One of the strengths of this study is its low potential for observer bias because medical officers were unaware of the hypotheses, which were suggested many years later, and information on social class was collected independently by an interviewer. A possible limitation is the reliance on medical officers' diagnoses of eczema. At the time the study was carried out eczema was used synonymously with atopic eczema for children in Britain. The prevalence of examined eczema is similar to that in other studies conducted at that time in developed countries,24 25 and the difference in prevalence between reported and examined eczema is entirely compatible with the twofold difference between the point and one year period prevalences for eczema found in other studies.26 27 Inclusion of cases of scabies and nickel dermatitis due to earrings would be likely to reduce rather than exaggerate social class trends shown in this study.28 29
Reporting bias could still have occurred if articulate upper middle class children were more likely to tell medical officers that they had eczema or if medical officers examined well turned out children more thoroughly. This seems unlikely as children were undressed at the time, and the skin examination was only a small part of a more detailed physical assessment. The lack of a social class trend for acne or psoriasis or for cases of examined eczema not validated by parental report lends weight to this argument. Social class differences of eczema may reflect factors that determine chronicity rather than incidence of disease. If this was the case examined eczema at the age of 7 should show a much stronger social class trend than reported eczema from birth to 7. This was not the case.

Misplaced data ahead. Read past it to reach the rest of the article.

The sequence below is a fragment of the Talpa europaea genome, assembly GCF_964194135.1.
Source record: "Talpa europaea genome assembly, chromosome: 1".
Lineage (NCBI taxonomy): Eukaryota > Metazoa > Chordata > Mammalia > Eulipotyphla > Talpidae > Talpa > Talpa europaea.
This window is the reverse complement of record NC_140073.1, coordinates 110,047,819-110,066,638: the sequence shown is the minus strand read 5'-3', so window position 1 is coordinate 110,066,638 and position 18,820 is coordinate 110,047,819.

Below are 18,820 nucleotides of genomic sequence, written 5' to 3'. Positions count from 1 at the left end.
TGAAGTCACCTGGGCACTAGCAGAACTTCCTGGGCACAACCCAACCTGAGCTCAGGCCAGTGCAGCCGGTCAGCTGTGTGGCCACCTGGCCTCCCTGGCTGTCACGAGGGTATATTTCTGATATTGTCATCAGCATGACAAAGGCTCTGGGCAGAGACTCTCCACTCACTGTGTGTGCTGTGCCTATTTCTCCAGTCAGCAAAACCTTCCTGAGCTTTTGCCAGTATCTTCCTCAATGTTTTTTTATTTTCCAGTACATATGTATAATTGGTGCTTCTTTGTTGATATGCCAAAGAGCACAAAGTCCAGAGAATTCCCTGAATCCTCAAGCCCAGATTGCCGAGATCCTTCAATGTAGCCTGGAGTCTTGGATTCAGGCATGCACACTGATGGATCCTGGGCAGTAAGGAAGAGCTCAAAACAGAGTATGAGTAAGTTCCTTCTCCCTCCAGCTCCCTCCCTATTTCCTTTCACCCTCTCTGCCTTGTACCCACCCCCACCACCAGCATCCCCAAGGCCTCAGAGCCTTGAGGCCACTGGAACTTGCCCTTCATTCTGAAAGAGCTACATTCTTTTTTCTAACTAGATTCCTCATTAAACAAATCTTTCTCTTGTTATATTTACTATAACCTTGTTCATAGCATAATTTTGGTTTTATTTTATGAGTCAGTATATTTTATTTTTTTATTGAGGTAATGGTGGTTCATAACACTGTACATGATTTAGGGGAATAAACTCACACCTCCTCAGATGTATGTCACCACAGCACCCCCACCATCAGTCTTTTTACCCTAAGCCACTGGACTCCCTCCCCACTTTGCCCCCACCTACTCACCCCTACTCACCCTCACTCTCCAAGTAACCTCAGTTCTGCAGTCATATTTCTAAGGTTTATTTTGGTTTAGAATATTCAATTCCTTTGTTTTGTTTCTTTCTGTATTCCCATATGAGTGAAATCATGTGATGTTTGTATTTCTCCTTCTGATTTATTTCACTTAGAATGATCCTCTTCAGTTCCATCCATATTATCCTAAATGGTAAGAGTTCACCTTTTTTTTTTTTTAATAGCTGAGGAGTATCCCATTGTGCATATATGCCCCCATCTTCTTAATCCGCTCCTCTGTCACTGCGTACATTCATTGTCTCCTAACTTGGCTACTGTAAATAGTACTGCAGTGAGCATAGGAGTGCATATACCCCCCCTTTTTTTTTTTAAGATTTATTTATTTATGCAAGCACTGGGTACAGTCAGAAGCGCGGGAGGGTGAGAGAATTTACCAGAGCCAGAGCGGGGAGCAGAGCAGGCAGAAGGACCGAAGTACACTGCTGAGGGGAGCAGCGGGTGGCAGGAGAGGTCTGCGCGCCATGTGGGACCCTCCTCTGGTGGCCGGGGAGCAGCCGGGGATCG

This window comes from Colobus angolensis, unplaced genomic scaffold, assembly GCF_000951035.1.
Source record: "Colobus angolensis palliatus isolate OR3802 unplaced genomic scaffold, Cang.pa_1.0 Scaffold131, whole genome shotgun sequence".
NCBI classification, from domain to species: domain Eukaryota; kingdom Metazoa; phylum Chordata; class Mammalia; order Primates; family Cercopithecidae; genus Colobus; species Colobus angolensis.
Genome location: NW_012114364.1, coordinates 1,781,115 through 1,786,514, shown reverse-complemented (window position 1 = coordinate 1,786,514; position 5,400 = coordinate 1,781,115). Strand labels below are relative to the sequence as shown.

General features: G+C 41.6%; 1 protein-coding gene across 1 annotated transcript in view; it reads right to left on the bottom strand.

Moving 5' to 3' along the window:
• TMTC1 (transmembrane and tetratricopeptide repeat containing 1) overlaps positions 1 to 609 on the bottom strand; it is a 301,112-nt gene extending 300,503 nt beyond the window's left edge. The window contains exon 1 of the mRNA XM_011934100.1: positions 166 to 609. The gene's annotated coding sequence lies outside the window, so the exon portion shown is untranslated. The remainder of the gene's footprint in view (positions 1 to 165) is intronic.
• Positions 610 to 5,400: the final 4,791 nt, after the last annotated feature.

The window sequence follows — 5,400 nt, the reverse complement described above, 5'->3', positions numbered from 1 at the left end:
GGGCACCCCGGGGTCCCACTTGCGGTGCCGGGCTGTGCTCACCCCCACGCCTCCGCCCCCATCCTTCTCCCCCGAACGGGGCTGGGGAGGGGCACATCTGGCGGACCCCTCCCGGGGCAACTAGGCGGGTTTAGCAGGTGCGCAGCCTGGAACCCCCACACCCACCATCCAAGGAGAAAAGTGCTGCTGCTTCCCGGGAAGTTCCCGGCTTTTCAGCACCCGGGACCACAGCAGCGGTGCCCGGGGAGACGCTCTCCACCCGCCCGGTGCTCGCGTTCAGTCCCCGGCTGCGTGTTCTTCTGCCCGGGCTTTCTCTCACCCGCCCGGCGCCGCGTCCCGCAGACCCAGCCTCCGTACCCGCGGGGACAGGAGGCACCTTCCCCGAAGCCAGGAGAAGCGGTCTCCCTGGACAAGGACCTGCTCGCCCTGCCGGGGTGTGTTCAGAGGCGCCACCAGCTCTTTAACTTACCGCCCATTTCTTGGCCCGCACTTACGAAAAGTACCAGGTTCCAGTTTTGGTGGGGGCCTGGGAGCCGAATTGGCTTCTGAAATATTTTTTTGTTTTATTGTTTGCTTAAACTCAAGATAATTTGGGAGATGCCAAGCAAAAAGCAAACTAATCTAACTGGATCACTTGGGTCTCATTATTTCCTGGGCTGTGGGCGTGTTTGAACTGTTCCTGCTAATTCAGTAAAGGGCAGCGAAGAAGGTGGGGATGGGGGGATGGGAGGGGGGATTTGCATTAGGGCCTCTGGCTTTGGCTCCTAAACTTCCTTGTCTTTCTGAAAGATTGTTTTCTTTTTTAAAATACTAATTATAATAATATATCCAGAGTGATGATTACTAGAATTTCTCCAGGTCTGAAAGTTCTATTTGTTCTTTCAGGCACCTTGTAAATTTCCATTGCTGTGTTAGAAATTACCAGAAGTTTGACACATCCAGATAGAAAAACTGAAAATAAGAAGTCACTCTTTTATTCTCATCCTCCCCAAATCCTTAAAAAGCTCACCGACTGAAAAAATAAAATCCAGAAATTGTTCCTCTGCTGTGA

EXPLANATION OF THE TREND
There are many possible reasons for the social class trend for examined eczema shown in this study. Correlates of educational status, such as positive health related behaviour--for example, increased uptake of immunisation or differing rates of exposure to topical corticosteroids-- could be risk factors for eczema.2 Other factors such as differences in the use of carpets and heating (which could influence house dust mite populations),30 overuse of showers or soaps, decreased exposure to ultraviolet light, increased close contact with pets, and prenatal exposures correlated with higher social class such as higher maternal age and maternal diet also need to be considered.2 31
Our findings relate to British children in the 1960s and 1970s, and social class differences may have altered since. In developing countries a social class gradient in the opposite direction may be seen for eczema because of increased secondary infections, increased exposure to primary irritants through child labour, and reduced access and provision of medical care in less privileged groups.32
Atopic eczema causes much suffering and has a lifetime prevalence of around 12% at the age of 5 in the United Kingdom.1 The twofold variation in prevalence of eczema between the highest and lowest social classes represents a considerable burden of potentially preventable disease. Since environmental determinants of eczema are largely unknown, exploration of correlates with social class is a useful starting point. At the least, social class should be considered as a potential confounder for comparative studies of eczema prevalence.
We thank the Economic and Social Research Council Data Archive and the National Child Development Study User Support Group for making the data available for study and all those involved in the original study for recording information on skin disease. We also thank Barbara Butland for help with data processing. HCW is supported by the Wellcome Trust.